The 401k investment option is one of the most widely available and consistently lucrative mechanisms to save for retirement. Many employers match employee contributions (up to a certain percentage), and all contributions reduce our taxable income. Yet, the average 401(k) balance is so low.
On average, most of us aren’t capitalizing on this incredible investment opportunity for our retirement. Instead, we are letting it pass us by without a second thought. Or, we’re only investing the bare minimum.
This combination of laziness and lack of commitment to retirement planning, makes it no wonder that the average 401(k) balance is so low.
If a 25-year-old median earner started contributed regularly to their 401(k) in the 1980s, they would have accumulated about $364,000 in combined 401(k)/IRA assets by age 60. Unfortunately, the typical 60-year-old in 2021 has less than $100,000.
According to Vanguard, the median 401(k) account balance is only about $72,000 for 55 – 64 year olds in 2021. See the chart below.
The Average 401(k) Balance Is So Low
Given the median age of Americans is about 38 according to the US Census Bureau, the median 401(k) balance per person should be closer to $200,000 – $700,000 according to my 401(k) by age guide instead of these low levels.
I firmly believe that everybody who starts contributing to their 401(k) at the age of 23 should end up with $1,000,000 or more by the time they are 60 if they work that long.
The question many of us has is: why such a huge discrepancy with potential and actual 401(k) balances? This is how much you should have in your 401k by age 60.
Let’s look at some technical reasons why the average 401(k) balance is so low.
Technical Reasons Why 401(k) Balances Are So Low
Four aspects of the U.S. retirement system could explain the discrepancy between potential and actual accumulations at age 60.
• First, the immaturity of the 401(k) system means that many 60-year-olds did not have access to a 401(k) plan early on in their careers. Thus, they would have accumulated less than workers covered throughout their work lives. The 401(k) was invented in 1978, but didn’t really become mainstream until the 1990s.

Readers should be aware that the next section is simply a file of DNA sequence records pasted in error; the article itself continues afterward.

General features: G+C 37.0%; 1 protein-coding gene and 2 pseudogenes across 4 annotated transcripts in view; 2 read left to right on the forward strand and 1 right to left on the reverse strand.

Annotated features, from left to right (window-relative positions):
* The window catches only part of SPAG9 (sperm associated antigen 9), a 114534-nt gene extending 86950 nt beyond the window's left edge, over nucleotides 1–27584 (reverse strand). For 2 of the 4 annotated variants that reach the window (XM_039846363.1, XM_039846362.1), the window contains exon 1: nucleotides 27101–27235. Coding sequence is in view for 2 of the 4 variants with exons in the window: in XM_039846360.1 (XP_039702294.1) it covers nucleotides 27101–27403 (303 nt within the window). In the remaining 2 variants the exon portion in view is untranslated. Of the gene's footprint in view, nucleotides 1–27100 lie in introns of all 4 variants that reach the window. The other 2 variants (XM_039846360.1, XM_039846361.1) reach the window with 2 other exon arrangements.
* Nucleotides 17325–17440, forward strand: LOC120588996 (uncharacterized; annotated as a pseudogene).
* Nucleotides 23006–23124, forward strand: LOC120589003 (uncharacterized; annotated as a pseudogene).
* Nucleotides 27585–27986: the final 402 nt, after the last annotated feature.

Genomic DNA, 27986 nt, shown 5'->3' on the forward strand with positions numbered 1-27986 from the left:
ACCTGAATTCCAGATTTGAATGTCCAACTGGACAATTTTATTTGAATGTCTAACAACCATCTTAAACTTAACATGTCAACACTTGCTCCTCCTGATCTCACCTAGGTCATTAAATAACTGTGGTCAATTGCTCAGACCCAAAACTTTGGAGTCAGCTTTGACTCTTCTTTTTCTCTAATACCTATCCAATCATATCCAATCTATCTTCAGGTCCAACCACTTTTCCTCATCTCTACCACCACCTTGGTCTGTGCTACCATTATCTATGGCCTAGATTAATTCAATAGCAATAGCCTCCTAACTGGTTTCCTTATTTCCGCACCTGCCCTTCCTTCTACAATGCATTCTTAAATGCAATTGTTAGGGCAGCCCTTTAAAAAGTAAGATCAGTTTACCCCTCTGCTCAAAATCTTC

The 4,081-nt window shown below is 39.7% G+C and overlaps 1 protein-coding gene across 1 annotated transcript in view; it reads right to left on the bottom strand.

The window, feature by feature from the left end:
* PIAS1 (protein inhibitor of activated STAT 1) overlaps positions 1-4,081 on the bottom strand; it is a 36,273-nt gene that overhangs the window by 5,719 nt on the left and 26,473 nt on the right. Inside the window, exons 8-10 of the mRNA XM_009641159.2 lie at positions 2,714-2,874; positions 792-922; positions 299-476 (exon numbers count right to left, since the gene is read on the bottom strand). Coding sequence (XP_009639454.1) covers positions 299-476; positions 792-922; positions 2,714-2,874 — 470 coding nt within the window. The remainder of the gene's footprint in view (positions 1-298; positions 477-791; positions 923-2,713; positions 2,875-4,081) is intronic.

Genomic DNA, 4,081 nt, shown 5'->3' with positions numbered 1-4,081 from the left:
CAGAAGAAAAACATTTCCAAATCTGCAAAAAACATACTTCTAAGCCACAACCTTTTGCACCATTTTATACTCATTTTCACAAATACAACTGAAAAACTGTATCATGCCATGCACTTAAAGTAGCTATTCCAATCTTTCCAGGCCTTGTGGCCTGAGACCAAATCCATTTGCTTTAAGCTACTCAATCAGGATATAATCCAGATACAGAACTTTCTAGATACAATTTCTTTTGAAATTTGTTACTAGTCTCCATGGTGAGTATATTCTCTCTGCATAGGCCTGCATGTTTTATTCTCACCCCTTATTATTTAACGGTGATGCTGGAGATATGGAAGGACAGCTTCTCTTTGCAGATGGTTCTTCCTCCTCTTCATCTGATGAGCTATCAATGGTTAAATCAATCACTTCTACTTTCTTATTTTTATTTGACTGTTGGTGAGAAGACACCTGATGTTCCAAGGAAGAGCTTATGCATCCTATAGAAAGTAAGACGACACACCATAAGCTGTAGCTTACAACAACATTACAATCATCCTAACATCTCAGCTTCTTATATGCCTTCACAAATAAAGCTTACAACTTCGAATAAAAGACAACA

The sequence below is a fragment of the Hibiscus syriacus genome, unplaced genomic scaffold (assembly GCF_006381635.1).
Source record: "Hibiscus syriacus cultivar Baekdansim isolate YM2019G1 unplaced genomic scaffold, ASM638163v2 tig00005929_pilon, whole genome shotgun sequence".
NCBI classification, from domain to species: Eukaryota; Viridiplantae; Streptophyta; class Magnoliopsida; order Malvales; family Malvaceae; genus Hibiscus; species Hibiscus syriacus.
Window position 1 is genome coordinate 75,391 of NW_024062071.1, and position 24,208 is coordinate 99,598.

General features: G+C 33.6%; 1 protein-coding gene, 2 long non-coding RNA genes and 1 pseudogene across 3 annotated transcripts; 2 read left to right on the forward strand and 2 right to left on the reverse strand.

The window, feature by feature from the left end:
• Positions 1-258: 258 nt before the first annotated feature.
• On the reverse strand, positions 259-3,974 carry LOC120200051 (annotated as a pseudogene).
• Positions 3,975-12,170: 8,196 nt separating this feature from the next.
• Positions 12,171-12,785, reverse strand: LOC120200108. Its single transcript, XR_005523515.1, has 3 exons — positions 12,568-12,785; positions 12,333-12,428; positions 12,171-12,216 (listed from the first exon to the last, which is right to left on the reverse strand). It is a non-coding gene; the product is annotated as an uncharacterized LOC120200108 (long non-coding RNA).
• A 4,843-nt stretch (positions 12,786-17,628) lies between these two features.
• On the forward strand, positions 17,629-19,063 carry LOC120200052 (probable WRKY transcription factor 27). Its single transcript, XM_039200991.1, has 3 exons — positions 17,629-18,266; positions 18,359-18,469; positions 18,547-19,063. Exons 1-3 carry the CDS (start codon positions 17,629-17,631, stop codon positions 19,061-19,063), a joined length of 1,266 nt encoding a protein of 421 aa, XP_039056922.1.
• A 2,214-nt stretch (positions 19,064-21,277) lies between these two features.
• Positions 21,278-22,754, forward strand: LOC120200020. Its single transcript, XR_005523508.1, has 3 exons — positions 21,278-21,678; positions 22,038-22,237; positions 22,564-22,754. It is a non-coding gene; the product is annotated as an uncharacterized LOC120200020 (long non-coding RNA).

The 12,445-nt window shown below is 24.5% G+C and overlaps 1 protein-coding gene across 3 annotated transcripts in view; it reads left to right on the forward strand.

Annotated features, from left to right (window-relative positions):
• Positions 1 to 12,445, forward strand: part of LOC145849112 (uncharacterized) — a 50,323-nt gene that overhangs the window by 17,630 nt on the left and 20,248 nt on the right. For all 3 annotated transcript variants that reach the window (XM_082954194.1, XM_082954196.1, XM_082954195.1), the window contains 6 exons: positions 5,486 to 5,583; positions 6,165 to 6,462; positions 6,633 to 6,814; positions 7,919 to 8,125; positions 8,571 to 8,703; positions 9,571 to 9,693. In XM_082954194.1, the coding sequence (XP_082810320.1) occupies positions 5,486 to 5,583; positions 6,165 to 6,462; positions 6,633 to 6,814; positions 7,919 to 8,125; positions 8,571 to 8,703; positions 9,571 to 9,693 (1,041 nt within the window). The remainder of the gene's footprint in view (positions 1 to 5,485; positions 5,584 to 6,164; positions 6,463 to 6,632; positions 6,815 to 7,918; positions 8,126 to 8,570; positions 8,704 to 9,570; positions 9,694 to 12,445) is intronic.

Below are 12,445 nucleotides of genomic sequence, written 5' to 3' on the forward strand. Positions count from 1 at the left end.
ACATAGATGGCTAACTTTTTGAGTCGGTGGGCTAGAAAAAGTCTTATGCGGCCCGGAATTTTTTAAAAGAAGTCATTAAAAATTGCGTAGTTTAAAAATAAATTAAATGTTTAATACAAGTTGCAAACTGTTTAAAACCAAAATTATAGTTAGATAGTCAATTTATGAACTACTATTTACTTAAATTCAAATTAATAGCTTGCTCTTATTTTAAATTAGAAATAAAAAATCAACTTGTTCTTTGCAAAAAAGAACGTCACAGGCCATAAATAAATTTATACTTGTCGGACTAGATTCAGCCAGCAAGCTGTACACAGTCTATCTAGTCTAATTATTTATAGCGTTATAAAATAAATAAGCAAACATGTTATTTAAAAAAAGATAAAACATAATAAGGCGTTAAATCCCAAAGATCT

• Second, the lack of universal coverage means that workers are not always in jobs that offer retirement plans. Therefore, workers are not always able to contribute. According to the Bureau of Labor Statistics, the typical or average 401K match nets out to 3.5%. A BLS survey found that amongst 56% of employers who offer a 401K plan (a sad statistic in itself): 49% of employers with 401K plans match 0%.
• Third, participants’ ability to tap their account before retirement means that accumulations leak out. For example, you can borrow from a 401(k) or IRA to buy a house. But, it’s not a great idea. In addition, of the 56% of employers who offer a 401(k) plan, the 401k participation rate was only 69%. 69% of employees participate.
• Fourth, fees can significantly erode net returns on investments. When 401(k) fund options are limited, you could easily pay 1% in fees a year or more on your investments that can cause a massive drag on returns. See: How To Eliminate 401(k) Fees
See the chart below based on a study that shows how a $364,000 potential 401(k) account balance gets whittled down to only $92,000 due to the above four reasons.
Contribute The Maximum To Your 401(k)
Life gets in the way of our retirement savings plans all the time. We have tuition to pay, expensive cars to fix, vacations to take, concerts to attend, shoes to buy, fancy to drive, alimony to pay, sickness to deal with and economic dislocations to experience.
But the one thing everyone should do is max out their 401(k) no matter what happens. Make your 401(k) contribution automatic by paying yourself first. This way, you lower chances of derailing yourself from building a nice 401(k) for your retirement.
Also, make sure to find out if your employer offers matching. The employer maximum 401(k) contribution limit for 2021 is $38,500.
Here’s another chart comparing the median and average 401(k) balance by age and my 401(k) guidance if we continuously max out your 401(k) each year.
If the amount you are savings doesn’t hurt, then you are not saving enough. At the end of our careers, we only have ourselves to blame if we come up short. The 401(k) is only one part of the new three-legged stool for retirement. The other parts are your after-tax investment accounts and your own hustle.
The only thing you can count on for living a comfortable retirement is you!
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Updated for 2021 and beyond.